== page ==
Lacrosse historians are likely to remember 2019 as a landmark season. At the college level, the dive was made legal once again, and a standard, hard-and-fast shot clock was implemented. While the details of each new rule might get tweaked a little in the next few years, many people agreed that “they” finally got it right.
Viewership seemed to be up, games were exciting, and we saw improving numbers at Championship Weekend in Philadelphia. “The fastest game on two feet” was back.
But before we turn our attention to fall ball, freshmen who will make an impact, the announcement of team captains, and 2020 strength of schedule, let’s give credit to a different rule change that – in my opinion – might be one of the best, but most under-the-radar rule changes we’ve seen in a long while.
The change wasn’t at the college level, but at the scholastic level instead. So, nope, not the shot clock. Nope, not the crease dive.
No, what I’m talking about is the legalization of the cross check hold.
Ah yes – the cross check hold… maybe the least-called penalty in the rule book.
To be honest, I thought throughout the spring season that the change had been made at both the college and scholastic levels, but upon some cursory research, I found that the new rule exists only in the 2019 National Federation of High Schools (NFHS) Boys Lacrosse rule book:
“A player may employ the handle of his crosse (between the hands) to legally hold an opponent if his hands are no more than shoulder-width apart, employs ‘equal pressure,’ and does not employ a thrusting motion.” (p. 95)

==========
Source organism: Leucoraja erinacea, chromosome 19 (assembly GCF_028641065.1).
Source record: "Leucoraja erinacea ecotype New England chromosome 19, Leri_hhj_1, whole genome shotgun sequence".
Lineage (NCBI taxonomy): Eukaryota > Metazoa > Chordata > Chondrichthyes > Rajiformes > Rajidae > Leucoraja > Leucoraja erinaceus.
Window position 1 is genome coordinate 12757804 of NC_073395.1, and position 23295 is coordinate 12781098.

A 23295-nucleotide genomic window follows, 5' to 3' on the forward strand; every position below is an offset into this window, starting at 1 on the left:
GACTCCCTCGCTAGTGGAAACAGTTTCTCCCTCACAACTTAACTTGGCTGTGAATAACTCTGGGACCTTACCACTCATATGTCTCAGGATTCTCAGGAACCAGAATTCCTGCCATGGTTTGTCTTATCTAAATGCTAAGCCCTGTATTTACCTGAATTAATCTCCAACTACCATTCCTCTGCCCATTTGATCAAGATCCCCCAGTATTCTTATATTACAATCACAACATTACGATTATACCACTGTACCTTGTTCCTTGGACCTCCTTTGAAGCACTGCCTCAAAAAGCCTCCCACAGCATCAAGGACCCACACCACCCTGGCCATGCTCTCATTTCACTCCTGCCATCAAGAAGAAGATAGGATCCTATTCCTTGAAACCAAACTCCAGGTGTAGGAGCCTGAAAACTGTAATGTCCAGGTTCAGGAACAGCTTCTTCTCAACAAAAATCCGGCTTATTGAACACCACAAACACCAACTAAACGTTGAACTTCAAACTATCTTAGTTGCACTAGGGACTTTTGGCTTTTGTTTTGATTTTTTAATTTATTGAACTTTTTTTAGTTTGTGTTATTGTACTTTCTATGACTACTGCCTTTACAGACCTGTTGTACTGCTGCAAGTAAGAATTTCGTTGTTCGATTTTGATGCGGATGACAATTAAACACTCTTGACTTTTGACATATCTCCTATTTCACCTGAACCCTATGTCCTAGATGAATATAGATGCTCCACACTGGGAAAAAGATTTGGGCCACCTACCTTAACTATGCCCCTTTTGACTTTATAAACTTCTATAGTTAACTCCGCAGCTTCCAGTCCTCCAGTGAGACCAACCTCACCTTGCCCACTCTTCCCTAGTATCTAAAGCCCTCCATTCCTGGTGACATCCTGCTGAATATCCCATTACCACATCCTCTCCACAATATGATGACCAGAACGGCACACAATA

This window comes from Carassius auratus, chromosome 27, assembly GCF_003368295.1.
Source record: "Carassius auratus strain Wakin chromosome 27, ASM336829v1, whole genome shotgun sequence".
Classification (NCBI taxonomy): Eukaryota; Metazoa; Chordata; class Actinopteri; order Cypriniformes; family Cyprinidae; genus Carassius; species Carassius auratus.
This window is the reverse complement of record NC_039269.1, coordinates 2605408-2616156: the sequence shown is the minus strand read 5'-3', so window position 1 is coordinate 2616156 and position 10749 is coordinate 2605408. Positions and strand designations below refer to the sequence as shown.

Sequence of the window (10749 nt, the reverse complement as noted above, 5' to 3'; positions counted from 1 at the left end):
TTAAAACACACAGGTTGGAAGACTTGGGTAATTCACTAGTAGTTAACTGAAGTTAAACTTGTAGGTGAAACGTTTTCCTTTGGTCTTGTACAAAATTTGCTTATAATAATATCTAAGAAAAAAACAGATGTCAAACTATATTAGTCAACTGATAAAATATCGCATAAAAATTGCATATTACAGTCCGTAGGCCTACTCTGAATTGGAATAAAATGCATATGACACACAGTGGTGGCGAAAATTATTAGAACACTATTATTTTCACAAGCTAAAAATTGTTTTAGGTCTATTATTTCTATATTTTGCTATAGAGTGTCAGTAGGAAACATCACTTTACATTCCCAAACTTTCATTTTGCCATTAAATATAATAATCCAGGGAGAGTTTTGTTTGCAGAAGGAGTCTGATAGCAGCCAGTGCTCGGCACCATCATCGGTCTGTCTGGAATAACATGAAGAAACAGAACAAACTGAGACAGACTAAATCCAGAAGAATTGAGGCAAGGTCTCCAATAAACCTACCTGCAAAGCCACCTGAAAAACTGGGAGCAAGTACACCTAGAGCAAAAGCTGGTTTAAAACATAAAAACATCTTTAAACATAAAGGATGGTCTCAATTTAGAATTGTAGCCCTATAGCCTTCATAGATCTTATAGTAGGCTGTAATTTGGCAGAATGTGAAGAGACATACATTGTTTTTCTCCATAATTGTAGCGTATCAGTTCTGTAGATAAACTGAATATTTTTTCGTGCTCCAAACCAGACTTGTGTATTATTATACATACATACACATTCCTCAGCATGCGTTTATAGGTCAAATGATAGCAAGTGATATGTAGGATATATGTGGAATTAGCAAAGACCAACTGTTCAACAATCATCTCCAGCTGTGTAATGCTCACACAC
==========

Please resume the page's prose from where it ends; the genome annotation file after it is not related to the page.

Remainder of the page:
Wow. That’s a game-changer.
No, really. I’m being completely serious here. If you’ve ever tried to defend an opponent, especially using a short stick, especially against a bigger player, without cross-checking him a bit, you know exactly what I mean.
Old-school purists used to teach legal holds – the V-hold, the butt-end fist holding the center of an opponent’s back. There was the poke-and drop, and the slap check. As a young kid, I remember doing combination drills – poke, punch, and slap.
But you know what? That big guy with the ball could still run right by (or through, or over) me. Oh sure, every once in a while these checks worked, but for the majority of situations, the advantage definitely went to the guy with the ball in his stick.
And the cross check hold was so misunderstood. I mean, was it a cross check, or was it a hold?
By definition, it was the latter, a technical foul punishable by sitting for 30 seconds. The “big boy” – the actual cross check, when you strike an opponent with the part of your stick between your hands – was a personal foul, punishable by one to three minutes.
Of the two calls, the personal foul was called more frequently. While the cross check hold probably occurred more often during the course of any game, the cross check personal foul was the one that made it into the score book.